US and, increasingly, Iraqi officials accuse Iran – through its elite Qods Force of the Islamic Revolutionary Guard Corps – of setting up networks inside Iraq after the fall of Saddam Hussein to exercise a "malign influence." The US charges Iran with backing militants of all stripes, including Sadr's Mahdi Army militia and breakaway Shiite gunmen that the US calls "special groups." The US also alleges that Iran provides lethal roadside bombs that have taken "hundreds" of US lives.
Two weeks ago, an Iraqi delegation sent to Iran by Prime Minister Nouri al-Maliki returned with promises that Iran would support Mr. Maliki's Shiite-led government and lean on Sadr to reach a truce.
Iran "committed to acting more positively, and we are now awaiting evidence of that commitment," says Haidar Abbadi, a member of parliament from Maliki's Dawa Party. The Sadr City cease-fire is a "good sign" that shows the Iranians "putting pressure on the militants there."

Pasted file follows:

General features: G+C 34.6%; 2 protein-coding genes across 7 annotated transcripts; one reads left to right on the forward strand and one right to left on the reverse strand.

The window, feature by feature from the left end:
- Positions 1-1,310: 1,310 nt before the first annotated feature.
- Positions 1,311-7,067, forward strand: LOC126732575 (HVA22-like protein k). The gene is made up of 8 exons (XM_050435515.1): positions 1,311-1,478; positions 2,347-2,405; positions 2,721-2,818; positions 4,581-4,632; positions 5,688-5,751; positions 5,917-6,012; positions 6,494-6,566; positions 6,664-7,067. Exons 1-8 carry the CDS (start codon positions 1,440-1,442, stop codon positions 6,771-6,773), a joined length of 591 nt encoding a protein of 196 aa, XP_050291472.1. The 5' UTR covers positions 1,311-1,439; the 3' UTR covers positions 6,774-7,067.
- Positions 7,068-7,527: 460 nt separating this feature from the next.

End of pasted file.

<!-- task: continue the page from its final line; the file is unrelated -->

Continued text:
"The Iranians have a direct role with the Mahdi Army," says Mr. Abbadi, "and the Iraqi government has decided it won't accept that role at this point."
Prior to that visit, in late March, Soleimani intervened with Sadr to halt the fighting in the southern city of Basra, stopping the violence just one day after a personal face-to-face request from Talabani.